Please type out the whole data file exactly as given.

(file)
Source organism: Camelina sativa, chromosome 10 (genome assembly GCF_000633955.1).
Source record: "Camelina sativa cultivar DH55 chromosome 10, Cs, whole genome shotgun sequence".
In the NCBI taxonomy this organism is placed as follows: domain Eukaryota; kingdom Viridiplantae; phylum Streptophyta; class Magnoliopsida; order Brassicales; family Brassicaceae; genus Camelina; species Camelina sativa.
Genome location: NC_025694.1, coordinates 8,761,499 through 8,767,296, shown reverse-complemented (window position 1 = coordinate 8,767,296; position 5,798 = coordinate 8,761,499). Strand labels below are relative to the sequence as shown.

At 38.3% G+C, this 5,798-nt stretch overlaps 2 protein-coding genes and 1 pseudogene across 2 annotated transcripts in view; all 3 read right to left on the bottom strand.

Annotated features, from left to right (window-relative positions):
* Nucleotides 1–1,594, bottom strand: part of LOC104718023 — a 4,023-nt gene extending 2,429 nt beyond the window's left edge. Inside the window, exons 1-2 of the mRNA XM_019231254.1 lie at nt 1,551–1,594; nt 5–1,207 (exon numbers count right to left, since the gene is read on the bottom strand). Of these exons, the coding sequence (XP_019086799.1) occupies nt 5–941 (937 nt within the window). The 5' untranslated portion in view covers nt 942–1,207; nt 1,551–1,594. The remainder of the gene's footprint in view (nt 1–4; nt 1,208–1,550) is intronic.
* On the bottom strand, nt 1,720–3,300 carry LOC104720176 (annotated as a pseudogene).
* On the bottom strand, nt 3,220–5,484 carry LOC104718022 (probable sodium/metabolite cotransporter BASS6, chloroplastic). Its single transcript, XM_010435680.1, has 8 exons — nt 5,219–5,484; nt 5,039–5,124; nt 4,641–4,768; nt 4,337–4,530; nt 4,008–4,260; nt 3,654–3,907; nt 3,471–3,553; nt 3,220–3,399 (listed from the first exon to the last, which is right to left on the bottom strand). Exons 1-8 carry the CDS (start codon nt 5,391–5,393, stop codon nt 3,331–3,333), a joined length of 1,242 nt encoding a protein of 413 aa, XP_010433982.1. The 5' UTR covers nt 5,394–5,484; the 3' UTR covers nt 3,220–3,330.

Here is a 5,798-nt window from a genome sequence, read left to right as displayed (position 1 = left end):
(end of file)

Source organism: Camelina sativa, chromosome 10 (genome assembly GCF_000633955.1).
Source record: "Camelina sativa cultivar DH55 chromosome 10, Cs, whole genome shotgun sequence".
In the NCBI taxonomy this organism is placed as follows: domain Eukaryota; kingdom Viridiplantae; phylum Streptophyta; class Magnoliopsida; order Brassicales; family Brassicaceae; genus Camelina; species Camelina sativa.
Genome location: NC_025694.1, coordinates 8,761,499 through 8,767,296, shown reverse-complemented (window position 1 = coordinate 8,767,296; position 5,798 = coordinate 8,761,499). Strand labels below are relative to the sequence as shown.

At 38.3% G+C, this 5,798-nt stretch overlaps 2 protein-coding genes and 1 pseudogene across 2 annotated transcripts in view; all 3 read right to left on the bottom strand.

Annotated features, from left to right (window-relative positions):
* Nucleotides 1–1,594, bottom strand: part of LOC104718023 — a 4,023-nt gene extending 2,429 nt beyond the window's left edge. Inside the window, exons 1-2 of the mRNA XM_019231254.1 lie at nt 1,551–1,594; nt 5–1,207 (exon numbers count right to left, since the gene is read on the bottom strand). Of these exons, the coding sequence (XP_019086799.1) occupies nt 5–941 (937 nt within the window). The 5' untranslated portion in view covers nt 942–1,207; nt 1,551–1,594. The remainder of the gene's footprint in view (nt 1–4; nt 1,208–1,550) is intronic.
* On the bottom strand, nt 1,720–3,300 carry LOC104720176 (annotated as a pseudogene).
* On the bottom strand, nt 3,220–5,484 carry LOC104718022 (probable sodium/metabolite cotransporter BASS6, chloroplastic). Its single transcript, XM_010435680.1, has 8 exons — nt 5,219–5,484; nt 5,039–5,124; nt 4,641–4,768; nt 4,337–4,530; nt 4,008–4,260; nt 3,654–3,907; nt 3,471–3,553; nt 3,220–3,399 (listed from the first exon to the last, which is right to left on the bottom strand). Exons 1-8 carry the CDS (start codon nt 5,391–5,393, stop codon nt 3,331–3,333), a joined length of 1,242 nt encoding a protein of 413 aa, XP_010433982.1. The 5' UTR covers nt 5,394–5,484; the 3' UTR covers nt 3,220–3,330.

Here is a 5,798-nt window from a genome sequence, read left to right as displayed (position 1 = left end):